Different Types of Musical Tuning Systems

Music has been an integral part of our lives since time immemorial. It has the power to bring us together in ways that few other things can. Its beauty lies in its ability to transcend boundaries, making it a universal language that we all can relate to. But the music we hear today is only made possible by a complex system of tuning, one that has been refined and perfected over centuries. There are a variety of tuning systems used in music today, each with their own distinct characteristics and advantages. From the ancient just intonation to the more modern equal temperament, each of these tuning systems has a unique impact on the way we experience and appreciate music. Understanding the different types of musical tuning systems can help us appreciate the music we hear more deeply and gain a deeper understanding of the art of music.

What is tuning?

The purpose of tuning is to align a musical instrument with the frequency of a specific note. This depth of understanding of the fundamentals of music is what separates professionals from amateurs. And to achieve this, you must first know the basics of how music is created. When you think about it, music is simply a series of vibrations that our ears can interpret as sound. The sound we hear can be broken down into two basic components, pitch and frequencies. Pitch is the sound’s fundamental frequency, and frequencies are the number of vibrations per second. These frequencies can be broken down into notes, which are combinations of different octaves.

Types of tuning systems

Just intonation is the most ancient and basic of musical tuning systems. It is based on a pure musical scale called a just scale, which uses only whole tones or intervals of whole-number notes. The frequency of a note is directly proportional to the frequency of the pure musical tone that is being played, or in other words, the frequency of the pure musical tone is the base of the just scale. The just scale is linear, meaning that if one note is 1, then the next note is 2 and so on. Because of this linearity, each note on the just scale has the same frequency.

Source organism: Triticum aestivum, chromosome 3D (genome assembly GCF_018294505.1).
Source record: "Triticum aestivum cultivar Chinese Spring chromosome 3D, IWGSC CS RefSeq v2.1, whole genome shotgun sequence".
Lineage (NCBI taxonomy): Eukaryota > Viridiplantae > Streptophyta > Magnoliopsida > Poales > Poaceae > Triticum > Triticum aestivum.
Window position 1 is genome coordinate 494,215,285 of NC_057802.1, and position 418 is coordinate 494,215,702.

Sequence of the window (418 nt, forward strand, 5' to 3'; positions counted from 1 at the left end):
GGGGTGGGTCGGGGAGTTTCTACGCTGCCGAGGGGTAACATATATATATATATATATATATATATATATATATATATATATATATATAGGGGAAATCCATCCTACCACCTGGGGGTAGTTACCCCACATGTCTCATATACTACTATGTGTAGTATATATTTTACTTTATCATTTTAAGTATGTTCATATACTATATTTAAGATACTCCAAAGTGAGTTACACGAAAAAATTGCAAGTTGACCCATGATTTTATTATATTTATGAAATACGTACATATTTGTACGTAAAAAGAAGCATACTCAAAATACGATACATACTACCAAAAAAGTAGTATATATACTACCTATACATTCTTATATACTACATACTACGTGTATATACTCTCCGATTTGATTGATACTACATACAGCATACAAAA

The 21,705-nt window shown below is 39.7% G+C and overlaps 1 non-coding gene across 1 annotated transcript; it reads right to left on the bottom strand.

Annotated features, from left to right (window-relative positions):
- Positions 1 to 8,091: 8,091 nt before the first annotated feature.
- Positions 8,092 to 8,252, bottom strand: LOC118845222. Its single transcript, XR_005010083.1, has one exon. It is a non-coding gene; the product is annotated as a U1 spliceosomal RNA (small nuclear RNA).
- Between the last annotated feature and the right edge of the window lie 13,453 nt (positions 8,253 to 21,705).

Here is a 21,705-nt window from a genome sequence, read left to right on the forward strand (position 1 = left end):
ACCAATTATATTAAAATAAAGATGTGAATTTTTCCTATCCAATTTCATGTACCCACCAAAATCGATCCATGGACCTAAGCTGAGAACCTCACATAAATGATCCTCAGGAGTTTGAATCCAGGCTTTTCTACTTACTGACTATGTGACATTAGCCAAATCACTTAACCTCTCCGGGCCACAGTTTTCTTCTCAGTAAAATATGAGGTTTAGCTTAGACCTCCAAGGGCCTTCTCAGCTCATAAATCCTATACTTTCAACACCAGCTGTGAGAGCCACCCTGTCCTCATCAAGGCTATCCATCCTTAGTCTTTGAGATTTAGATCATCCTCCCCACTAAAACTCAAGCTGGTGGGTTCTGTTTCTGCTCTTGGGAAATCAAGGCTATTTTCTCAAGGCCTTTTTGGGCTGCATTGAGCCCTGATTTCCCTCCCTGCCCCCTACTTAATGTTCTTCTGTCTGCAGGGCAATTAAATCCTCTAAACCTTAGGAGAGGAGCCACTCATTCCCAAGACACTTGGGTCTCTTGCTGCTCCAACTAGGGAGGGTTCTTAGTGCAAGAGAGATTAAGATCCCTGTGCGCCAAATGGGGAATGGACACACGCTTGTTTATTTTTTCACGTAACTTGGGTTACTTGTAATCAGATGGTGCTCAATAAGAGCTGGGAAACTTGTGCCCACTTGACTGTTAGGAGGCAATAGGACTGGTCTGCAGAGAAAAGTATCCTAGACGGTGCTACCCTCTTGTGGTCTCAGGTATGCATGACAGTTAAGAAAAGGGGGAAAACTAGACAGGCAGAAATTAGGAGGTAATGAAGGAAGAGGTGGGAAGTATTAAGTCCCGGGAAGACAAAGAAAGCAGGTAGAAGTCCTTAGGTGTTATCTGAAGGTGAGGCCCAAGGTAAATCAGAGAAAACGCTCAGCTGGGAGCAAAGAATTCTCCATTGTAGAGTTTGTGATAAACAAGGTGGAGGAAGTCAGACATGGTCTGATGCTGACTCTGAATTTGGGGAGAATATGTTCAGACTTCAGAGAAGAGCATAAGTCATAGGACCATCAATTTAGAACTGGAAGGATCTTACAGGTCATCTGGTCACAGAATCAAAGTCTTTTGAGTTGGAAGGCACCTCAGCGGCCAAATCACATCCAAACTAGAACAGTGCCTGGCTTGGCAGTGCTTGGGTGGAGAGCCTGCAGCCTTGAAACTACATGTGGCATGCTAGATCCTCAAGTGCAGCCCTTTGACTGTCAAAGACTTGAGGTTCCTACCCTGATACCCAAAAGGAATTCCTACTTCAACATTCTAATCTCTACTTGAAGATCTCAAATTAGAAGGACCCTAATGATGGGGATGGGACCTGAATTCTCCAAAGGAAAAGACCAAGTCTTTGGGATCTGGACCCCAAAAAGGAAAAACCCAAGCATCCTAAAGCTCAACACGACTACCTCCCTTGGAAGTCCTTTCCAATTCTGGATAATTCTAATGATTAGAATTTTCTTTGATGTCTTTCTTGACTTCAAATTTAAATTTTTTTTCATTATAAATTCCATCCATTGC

Pythagorean tuning

Pythagorean tuning is a system that was designed to resolve some of the issues that arise in the just system. Pythagoras, the Greek mathematician who first developed the concept of a just scale, had observed that if a string is plucked, the sound waves create a steady pulse at the string’s resonant frequency. If another string is placed next to the first one so that it vibrates in sympathy with the first string, then the two strings will create new frequencies at some multiple of the original frequencies. The frequencies at resonance will be the new octave, 2x the original frequency or 4x the original frequency. This concept of multiple frequencies as the base of a tuning system was adopted by the early Indian music theory system Bharata Natya. It was further refined by the Greek mathematician Pythagoras, who theorized that the ratios of frequencies in different octaves could be used to create an ideal music scale. And with this concept, the earliest tuning system used in Western music was born, Pythagorean tuning.

Mean-tone temperament

Mean-tone temperament is another tuning system that has been adopted by a few classical musicians as a “second choice” tuning system. The basic premise of this temperament is that it creates a ratio of frequencies that closely resembles the 12-tone equal temperament tuning system. In order to create this temperament, a “mean” is taken between the frequencies of the tone A (or unison) and the tone E (or octave). This means that the temperament of this mean is “mean-tone”. In mean-tone temperament, the semitones are still grouped into natural ratios of whole-number notes, and they are still a good starting point for tuning. But it is the “mean” that is the deviation from the equal temperament tuning system, which makes the mean-tone temperament a “second choice” tuning system for many professional musicians.

Equal temperament

Equal temperament is the most common and easy-to-use of the tuning systems used in modern music. This system uses the exact ratio of frequencies for all the notes, no matter which octave they are in. It uses a specific series of pitches so that each note is tuned to an even frequency, and the series of pitches used is based on the Fibonacci sequence. This series of tones can create the same musical sounds using natural or artificial sound waves, and they can also be used to create musical instruments. Using an equal temperament tuning system, these tones can be represented by numbers. For example, if 2 is the base note and the series of tones goes: 2, 4, 6, 8, 10, 12, etc, then the 12th note is 20Hz, or 840Hz.

The impact of tuning on music

The fact that we are able to experience music at all is a testament to the inventiveness of human beings. We are able to hear and interpret vibrations as sound, and we are able to create music in response to those vibrations. The most important part of this experience is that we can experience it together, with others around us. When we are in a concert hall or a studio, we will often hear the experts talk about the impact of tuning on music. This is a key topic in the field of music, and the experts will discuss the various tuning systems and their advantages and disadvantages. They will also discuss the ways in which different tuning systems impact the music we hear. Some of the most important of these topics include the way that tuning impacts harmony and the way it impacts melody.